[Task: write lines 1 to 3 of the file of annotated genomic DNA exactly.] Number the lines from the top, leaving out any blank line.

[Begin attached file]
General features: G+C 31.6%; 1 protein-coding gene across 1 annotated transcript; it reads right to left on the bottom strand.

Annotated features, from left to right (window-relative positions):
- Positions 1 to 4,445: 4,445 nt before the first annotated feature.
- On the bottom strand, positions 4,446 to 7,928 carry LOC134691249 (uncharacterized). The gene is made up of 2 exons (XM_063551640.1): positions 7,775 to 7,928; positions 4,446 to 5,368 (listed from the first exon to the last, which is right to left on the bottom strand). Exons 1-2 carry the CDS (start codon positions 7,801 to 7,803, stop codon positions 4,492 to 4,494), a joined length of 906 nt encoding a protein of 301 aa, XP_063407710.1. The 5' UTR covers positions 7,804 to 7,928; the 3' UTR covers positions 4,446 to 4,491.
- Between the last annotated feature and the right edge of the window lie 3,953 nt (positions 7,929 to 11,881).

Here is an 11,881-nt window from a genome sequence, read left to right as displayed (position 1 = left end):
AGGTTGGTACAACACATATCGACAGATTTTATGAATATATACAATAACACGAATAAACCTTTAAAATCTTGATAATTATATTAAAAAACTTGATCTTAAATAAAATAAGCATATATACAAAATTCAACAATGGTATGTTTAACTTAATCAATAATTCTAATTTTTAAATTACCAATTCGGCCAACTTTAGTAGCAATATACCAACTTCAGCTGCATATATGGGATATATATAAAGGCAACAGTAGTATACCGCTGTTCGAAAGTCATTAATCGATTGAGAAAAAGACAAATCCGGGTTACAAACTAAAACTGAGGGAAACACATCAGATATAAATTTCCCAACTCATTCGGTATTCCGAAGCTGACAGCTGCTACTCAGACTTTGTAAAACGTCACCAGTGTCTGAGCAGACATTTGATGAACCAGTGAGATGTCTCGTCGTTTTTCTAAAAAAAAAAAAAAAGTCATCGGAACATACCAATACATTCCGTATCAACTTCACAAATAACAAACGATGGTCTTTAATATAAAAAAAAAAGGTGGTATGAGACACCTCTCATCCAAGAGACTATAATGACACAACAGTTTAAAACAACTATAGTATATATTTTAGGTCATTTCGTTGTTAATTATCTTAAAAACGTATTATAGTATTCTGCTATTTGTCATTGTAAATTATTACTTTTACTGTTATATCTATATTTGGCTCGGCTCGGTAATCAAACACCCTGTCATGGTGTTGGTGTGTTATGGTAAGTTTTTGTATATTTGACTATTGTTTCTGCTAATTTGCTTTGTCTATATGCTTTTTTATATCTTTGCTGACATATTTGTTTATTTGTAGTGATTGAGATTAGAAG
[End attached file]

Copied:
General features: G+C 31.6%; 1 protein-coding gene across 1 annotated transcript; it reads right to left on the bottom strand.

Annotated features, from left to right (window-relative positions):
- Positions 1 to 4,445: 4,445 nt before the first annotated feature.